Technology can make completing tasks in the modern workplace both easier and more complicated. Automation boosts productivity but at the potential cost of dividing attention and increasing stress. Real-time mobile communications collapse vast distances yet may undermine employee accountability and trust. Through the lens of informatics, these effects become clear, giving rise to remarkable technologies that put work in a whole new light.
Improving health outcomes
Business grows more data driven — and information dependent – every day. Amazon profiles its users to provide personalized service. Facebook sits atop a trove of information worth billions of dollars in advertising. The provision of healthcare relies entirely on the ability of databases to organize electronic medical records. In addition, the concept of “work” is no longer tied to a specific geographic location. Today, software development teams are spread around the world, and doctors diagnose and operate on patients from afar. The Department of Informatics provides a unique perspective on the entire spectrum of issues and opportunities that arise from data-driven, dispersed work teams. For example, department researchers are collaborating with state officials, pain specialists, primary care physicians and ER doctors to improve the design of the national Prescription Drug Monitoring Program database to help address the opioid crisis. Integrating PDMP information into electronic health records and personalizing the data will help physicians better understand the risks associated with prescribing certain medications to individual patients, simplifying their work and improving overall health outcomes.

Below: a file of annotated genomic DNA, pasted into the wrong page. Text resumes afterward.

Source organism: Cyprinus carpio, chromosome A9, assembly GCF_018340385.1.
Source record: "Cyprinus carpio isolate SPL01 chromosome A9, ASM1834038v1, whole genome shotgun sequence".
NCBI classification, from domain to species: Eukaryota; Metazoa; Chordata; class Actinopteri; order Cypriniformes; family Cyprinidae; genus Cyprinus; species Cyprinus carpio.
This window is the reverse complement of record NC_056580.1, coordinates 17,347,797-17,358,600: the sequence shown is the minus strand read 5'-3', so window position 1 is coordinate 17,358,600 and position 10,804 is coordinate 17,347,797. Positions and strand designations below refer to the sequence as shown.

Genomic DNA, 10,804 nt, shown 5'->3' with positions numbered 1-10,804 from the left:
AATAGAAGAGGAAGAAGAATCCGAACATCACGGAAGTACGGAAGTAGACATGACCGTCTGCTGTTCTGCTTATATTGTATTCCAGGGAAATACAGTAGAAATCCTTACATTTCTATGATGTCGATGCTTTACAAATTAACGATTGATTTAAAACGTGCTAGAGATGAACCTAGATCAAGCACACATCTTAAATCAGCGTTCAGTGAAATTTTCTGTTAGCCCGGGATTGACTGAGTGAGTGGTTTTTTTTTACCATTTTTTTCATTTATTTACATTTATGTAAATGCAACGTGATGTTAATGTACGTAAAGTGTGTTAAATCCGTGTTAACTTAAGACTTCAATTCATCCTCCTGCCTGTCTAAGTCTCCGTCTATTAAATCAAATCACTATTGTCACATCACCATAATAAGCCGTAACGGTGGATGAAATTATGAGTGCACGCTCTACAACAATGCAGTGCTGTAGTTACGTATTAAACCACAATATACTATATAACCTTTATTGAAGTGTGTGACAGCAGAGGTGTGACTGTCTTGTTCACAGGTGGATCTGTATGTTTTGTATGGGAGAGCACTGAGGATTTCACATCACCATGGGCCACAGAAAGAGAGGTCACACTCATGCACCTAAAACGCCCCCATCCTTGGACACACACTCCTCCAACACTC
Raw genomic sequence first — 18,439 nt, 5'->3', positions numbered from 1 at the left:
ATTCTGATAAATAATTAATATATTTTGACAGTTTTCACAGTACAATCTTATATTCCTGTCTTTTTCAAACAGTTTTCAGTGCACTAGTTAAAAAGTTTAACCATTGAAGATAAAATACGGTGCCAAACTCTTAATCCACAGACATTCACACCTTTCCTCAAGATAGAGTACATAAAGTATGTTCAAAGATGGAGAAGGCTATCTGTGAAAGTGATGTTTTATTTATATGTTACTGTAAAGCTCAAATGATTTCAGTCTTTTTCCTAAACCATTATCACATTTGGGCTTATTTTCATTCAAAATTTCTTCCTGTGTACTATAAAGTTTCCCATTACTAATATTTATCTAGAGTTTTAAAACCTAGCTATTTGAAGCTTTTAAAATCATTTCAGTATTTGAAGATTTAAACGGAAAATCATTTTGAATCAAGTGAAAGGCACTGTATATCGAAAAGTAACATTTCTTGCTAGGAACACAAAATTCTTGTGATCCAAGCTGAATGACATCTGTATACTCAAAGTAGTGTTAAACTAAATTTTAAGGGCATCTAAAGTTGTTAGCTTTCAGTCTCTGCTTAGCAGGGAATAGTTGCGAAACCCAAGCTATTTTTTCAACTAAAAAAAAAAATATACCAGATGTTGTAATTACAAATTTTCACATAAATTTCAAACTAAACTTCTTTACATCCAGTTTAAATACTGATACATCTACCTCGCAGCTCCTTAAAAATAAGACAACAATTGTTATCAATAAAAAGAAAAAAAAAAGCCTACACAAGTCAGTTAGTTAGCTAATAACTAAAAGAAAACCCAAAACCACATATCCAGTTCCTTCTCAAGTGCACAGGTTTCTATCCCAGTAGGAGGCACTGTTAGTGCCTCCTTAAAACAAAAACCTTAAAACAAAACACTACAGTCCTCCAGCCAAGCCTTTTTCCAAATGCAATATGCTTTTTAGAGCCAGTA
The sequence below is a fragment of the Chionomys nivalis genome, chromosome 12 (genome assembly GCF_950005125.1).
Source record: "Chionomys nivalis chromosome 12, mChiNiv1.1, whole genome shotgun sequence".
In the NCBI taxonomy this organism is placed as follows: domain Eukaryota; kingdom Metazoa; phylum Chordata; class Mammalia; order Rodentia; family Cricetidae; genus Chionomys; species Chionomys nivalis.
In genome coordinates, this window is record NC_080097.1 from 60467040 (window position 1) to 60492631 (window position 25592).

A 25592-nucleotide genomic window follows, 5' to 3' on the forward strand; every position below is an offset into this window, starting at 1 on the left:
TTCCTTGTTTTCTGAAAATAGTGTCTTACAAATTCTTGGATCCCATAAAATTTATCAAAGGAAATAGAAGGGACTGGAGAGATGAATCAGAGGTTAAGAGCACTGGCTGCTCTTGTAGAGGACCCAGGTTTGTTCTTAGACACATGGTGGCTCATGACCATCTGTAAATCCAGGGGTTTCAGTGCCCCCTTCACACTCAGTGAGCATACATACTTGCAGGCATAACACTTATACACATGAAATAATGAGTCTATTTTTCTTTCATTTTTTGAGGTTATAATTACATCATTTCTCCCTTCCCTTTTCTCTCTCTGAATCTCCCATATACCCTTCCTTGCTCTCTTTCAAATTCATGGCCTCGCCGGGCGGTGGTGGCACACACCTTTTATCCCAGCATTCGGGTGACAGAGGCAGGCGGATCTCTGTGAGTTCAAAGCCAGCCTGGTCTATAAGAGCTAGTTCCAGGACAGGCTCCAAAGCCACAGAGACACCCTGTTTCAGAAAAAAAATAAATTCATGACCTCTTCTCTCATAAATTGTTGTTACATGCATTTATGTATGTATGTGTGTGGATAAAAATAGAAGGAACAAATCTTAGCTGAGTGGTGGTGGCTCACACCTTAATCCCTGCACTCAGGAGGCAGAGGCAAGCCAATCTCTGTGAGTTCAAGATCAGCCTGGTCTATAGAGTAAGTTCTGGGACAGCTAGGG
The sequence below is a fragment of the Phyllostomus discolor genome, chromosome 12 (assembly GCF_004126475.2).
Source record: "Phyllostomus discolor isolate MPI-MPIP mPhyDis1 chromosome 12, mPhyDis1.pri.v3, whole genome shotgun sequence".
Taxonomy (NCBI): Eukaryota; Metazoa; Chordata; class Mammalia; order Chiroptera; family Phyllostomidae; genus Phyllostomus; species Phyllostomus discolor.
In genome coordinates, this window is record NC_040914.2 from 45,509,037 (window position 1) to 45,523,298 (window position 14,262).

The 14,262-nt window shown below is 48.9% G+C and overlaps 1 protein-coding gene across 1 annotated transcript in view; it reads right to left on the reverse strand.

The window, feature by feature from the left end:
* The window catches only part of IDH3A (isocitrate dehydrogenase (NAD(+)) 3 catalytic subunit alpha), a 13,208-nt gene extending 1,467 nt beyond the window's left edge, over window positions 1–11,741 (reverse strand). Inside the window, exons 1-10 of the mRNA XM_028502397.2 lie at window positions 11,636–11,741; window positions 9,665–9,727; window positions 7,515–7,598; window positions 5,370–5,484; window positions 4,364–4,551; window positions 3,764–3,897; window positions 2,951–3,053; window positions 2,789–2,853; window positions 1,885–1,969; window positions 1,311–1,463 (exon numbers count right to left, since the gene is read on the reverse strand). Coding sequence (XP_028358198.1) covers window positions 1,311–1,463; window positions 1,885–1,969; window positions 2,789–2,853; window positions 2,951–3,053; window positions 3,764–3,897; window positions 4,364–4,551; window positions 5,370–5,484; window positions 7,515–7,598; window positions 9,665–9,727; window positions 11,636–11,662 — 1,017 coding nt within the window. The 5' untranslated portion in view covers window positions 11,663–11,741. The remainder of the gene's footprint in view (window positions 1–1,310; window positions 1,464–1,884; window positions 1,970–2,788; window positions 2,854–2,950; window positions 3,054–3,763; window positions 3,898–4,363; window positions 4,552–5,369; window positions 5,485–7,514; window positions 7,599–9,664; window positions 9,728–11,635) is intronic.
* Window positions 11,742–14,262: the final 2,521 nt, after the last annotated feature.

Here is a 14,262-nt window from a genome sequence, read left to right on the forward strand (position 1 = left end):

Tackling workplace stress
Long-distance arrangements present numerous hurdles to efficient and effective collaboration, and they require the development of novel technologies and new ways of getting a job done. Yet while new technologies can increase collaboration and efficiency, they can also invade our privacy and overwhelm us with constant connectivity. Aiming to strike the right balance, researchers in the Department of Informatics are exploring ways to detect and reduce workplace stress. Combining data science techniques with wearable fitness devices and other environmental sensors to determine workplace stress, the researchers are prototyping mobile apps that use biofeedback with gamification to discretely intervene and promote relaxation in the workplace. And it is not all about personal wellbeing either: employers benefit from a healthier and more productive workforce.